The Dow and Avery enforcement actions (and several others) charging parent companies for the books and records and internal control violations of indirect subsidiaries or affiliates, in the absence of any allegation that the parent company lacked good faith or participated in or had knowledge of the conduct at issue, seem to be in direct conflict with the FCPA’s specific statutory provision.
The Eni enforcement action was based exclusively on the conduct of Saipem S.p.A. (an entity in which Eni held a 43% interest) and it entering into “four sham contracts with an intermediary to assist in obtaining contracts awarded by Algeria’s state-owned oil company.” The culpable actor was Executive A (widely reported to be Alessandro Bernini) who served as Saipem’s CFO from 1996 to 2008 and Eni’s CFO from 2008 to 2012 when he was separated from the comapny.
According to the SEC, Eni “required Saipem to maintain its own internal controls policies, including adopting Eni’s directives of transparency, traceability, and anti-bribery compliance.” In the words of Section 13(b)(6), Eni would thus seemed to have proceeded “in good faith to use its influence, to the extent reasonable under the issuer’s circumstances, to cause such domestic or foreign firm to devise and maintain a system of internal accounting controls consistent with [the internal controls provisions].”
However, according to the SEC:
Executive A “along with other senior officers, bypassed contracting and procurement controls to enter into contracts with the intermediary including falsifying and backdating documents concerning the intermediary contracts in Board notes and approvals. Saipem also made payments to the intermediary on at least one occasion without the approval from the appropriate senior officer until nearly a year after the payment had been made.”
As stated by the SEC, “these actions demonstrate that Saipem’s internal accounting controls were inadequate and insufficient.” Even so, how does that negate Eni’s good faith efforts?
Executive A became Eni’s CFO in August 2008 and according to the SEC “remained involved in Saipem’s intermediary contracts by communicating with the intermediary and its owner and associates, sending e-mails concerning the intermediary, and facilitating Saipem’s ongoing payments to the intermediary.” Once again, according to the SEC, Executive A “continued to conceal Saipem’s sham intermediary contracts from, among others, his colleagues at Eni.” As stated by the SEC:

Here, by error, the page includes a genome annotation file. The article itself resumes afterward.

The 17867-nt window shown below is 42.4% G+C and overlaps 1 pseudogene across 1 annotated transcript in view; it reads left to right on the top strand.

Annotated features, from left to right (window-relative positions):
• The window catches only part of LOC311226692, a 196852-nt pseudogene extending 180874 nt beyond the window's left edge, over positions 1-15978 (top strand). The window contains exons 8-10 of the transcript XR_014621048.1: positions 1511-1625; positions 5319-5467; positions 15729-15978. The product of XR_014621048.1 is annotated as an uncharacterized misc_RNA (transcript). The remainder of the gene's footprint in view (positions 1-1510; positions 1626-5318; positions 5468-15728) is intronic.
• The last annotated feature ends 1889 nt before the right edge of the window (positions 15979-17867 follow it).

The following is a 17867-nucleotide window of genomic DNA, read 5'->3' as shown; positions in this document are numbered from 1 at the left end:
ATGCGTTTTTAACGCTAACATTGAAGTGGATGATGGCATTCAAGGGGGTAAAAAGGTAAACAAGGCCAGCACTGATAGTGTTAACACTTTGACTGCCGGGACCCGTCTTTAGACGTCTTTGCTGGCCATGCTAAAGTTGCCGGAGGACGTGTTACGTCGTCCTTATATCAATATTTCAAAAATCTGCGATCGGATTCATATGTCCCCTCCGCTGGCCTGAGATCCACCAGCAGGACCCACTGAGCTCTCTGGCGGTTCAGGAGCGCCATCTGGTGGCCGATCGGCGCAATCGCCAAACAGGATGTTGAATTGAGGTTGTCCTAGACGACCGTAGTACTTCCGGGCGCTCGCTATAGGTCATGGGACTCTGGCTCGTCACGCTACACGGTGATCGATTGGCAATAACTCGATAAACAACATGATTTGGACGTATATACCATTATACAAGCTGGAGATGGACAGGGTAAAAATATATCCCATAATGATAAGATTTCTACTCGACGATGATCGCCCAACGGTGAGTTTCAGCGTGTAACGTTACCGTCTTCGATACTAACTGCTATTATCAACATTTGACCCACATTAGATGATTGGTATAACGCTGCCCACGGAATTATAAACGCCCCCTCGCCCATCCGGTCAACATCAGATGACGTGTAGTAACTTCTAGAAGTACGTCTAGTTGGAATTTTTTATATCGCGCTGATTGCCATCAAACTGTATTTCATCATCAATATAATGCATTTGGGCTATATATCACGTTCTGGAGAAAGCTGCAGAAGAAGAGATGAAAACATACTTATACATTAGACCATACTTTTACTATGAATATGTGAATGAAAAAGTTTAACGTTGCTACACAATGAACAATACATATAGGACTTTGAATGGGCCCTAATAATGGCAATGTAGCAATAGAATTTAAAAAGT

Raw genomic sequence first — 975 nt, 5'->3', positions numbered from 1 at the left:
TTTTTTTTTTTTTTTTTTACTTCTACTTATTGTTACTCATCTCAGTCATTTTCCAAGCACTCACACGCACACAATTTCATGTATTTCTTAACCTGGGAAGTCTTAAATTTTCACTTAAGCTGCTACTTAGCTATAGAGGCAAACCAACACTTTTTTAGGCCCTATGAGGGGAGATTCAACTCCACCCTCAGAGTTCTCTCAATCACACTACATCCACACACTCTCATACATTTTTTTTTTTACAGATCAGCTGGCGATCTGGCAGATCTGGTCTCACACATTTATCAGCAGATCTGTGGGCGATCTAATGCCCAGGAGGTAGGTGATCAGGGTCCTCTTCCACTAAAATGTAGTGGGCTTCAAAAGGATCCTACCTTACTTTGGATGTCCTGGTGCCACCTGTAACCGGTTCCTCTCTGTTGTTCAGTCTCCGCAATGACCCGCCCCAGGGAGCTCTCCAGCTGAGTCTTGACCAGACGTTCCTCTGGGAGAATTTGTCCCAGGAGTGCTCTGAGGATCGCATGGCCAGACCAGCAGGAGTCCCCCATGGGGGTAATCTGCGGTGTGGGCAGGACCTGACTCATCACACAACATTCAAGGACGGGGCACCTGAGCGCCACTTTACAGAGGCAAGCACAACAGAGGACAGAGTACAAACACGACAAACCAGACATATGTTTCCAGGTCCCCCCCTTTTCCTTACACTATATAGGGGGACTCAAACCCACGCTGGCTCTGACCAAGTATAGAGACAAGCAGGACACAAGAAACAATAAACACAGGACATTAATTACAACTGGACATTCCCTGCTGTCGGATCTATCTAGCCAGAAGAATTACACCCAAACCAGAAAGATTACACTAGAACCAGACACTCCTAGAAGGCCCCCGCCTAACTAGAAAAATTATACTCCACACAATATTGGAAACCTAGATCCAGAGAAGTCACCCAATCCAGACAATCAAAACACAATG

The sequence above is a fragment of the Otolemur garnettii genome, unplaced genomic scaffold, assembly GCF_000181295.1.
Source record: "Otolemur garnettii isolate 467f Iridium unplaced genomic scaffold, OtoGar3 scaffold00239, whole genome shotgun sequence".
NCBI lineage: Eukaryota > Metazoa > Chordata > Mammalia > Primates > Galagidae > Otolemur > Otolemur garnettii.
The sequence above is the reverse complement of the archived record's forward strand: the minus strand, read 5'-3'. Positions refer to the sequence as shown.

“Executive A continued to override and undermine Saipem’s internal accounting controls by exerting his influence over Saipem and requesting that it prepay an invoice from the intermediary that was not due yet. Executive A also circumvented Saipem’s anti-bribery internal controls by emailing the intermediary’s ‘strawman’ owner and also meeting with the intermediary’s true owner.”
Once again, how do these findings negate Eni’s good faith efforts?
Relevant to Eni’s good faith efforts, the SEC next acknowledged:
“In late 2012, Eni became aware that Saipem has entered into four agreements with the intermediary without conducting adequate due diligence. Eni also learned that Executive A had continued to involve himself in Saipem’s payments to the intermediary. Immediately upon discovering those facts, Eni separated Executive A from the company.”
Nevertheless, the SEC stated in conclusory fashion:
“Here, however, because Saipem’s accounting for intermediary fees was inaccurate, and because Executive A participated in the approval of and payments to the intermediary while at Saipem and continued to take certain actions to facilitate payments to the intermediary while CFO of Eni, Eni failed to proceed in good faith to cause Saipem to devise and maintain sufficient internal accounting controls. As the principal finance officer of Eni, Executive A could not have been proceeding in good faith to cause Saipem to devise and maintain sufficient internal accounting controls while simultaneously being aware of, and participating in, conduct at Saipem that undermined those controls. Because its CFO was not acting in good faith, Eni cannot rely on the provisions of Section 13(b)(6) of the Exchange Act.”
Kudos to the SEC for acknowledging that Section 13(b)(6) exists, but was this the right answer based on the information in the administrative order?